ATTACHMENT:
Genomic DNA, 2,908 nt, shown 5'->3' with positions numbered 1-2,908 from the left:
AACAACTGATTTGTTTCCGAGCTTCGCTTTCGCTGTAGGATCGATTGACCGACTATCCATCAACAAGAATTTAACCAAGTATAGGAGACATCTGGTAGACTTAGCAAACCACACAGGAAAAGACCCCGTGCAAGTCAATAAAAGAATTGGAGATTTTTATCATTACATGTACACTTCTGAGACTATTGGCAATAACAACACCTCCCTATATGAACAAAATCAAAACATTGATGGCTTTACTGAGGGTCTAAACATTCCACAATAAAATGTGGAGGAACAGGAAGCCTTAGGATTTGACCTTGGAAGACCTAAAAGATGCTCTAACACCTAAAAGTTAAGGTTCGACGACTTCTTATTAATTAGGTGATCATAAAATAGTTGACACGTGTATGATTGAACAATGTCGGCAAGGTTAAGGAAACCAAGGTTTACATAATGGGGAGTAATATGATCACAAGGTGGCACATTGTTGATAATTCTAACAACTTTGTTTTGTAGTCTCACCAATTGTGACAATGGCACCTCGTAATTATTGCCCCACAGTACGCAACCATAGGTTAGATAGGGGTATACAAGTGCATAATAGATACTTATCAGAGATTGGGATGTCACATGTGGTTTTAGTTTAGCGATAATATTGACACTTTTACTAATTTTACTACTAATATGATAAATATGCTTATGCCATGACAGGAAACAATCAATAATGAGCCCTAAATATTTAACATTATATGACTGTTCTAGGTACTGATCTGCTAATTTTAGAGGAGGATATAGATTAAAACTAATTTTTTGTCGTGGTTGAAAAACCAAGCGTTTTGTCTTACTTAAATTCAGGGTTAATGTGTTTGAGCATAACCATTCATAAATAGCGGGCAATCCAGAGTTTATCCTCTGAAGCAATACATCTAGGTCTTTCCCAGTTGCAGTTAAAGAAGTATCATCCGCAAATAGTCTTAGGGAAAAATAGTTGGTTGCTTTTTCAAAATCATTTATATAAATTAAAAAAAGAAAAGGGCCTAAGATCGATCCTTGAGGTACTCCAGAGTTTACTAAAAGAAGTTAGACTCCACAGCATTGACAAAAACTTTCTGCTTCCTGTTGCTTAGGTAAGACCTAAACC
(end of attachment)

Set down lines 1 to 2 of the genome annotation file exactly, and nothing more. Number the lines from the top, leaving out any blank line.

Genomic DNA, 2,908 nt, shown 5'->3' with positions numbered 1-2,908 from the left:
AACAACTGATTTGTTTCCGAGCTTCGCTTTCGCTGTAGGATCGATTGACCGACTATCCATCAACAAGAATTTAACCAAGTATAGGAGACATCTGGTAGACTTAGCAAACCACACAGGAAAAGACCCCGTGCAAGTCAATAAAAGAATTGGAGATTTTTATCATTACATGTACACTTCTGAGACTATTGGCAATAACAACACCTCCCTATATGAACAAAATCAAAACATTGATGGCTTTACTGAGGGTCTAAACATTCCACAATAAAATGTGGAGGAACAGGAAGCCTTAGGATTTGACCTTGGAAGACCTAAAAGATGCTCTAACACCTAAAAGTTAAGGTTCGACGACTTCTTATTAATTAGGTGATCATAAAATAGTTGACACGTGTATGATTGAACAATGTCGGCAAGGTTAAGGAAACCAAGGTTTACATAATGGGGAGTAATATGATCACAAGGTGGCACATTGTTGATAATTCTAACAACTTTGTTTTGTAGTCTCACCAATTGTGACAATGGCACCTCGTAATTATTGCCCCACAGTACGCAACCATAGGTTAGATAGGGGTATACAAGTGCATAATAGATACTTATCAGAGATTGGGATGTCACATGTGGTTTTAGTTTAGCGATAATATTGACACTTTTACTAATTTTACTACTAATATGATAAATATGCTTATGCCATGACAGGAAACAATCAATAATGAGCCCTAAATATTTAACATTATATGACTGTTCTAGGTACTGATCTGCTAATTTTAGAGGAGGATATAGATTAAAACTAATTTTTTGTCGTGGTTGAAAAACCAAGCGTTTTGTCTTACTTAAATTCAGGGTTAATGTGTTTGAGCATAACCATTCATAAATAGCGGGCAATCCAGAGTTTATCCTCTGAAGCAATACATCTAGGTCTTTCCCAGTTGCAGTTAAAGAAGTATCATCCGCAAATAGTCTTAGGGAAAAATAGTTGGTTGCTTTTTCAAAATCATTTATATAAATTAAAAAAAGAAAAGGGCCTAAGATCGATCCTTGAGGTACTCCAGAGTTTACTAAAAGAAGTTAGACTCCACAGCATTGACAAAAACTTTCTGCTTCCTGTTGCTTAGGTAAGACCTAAACC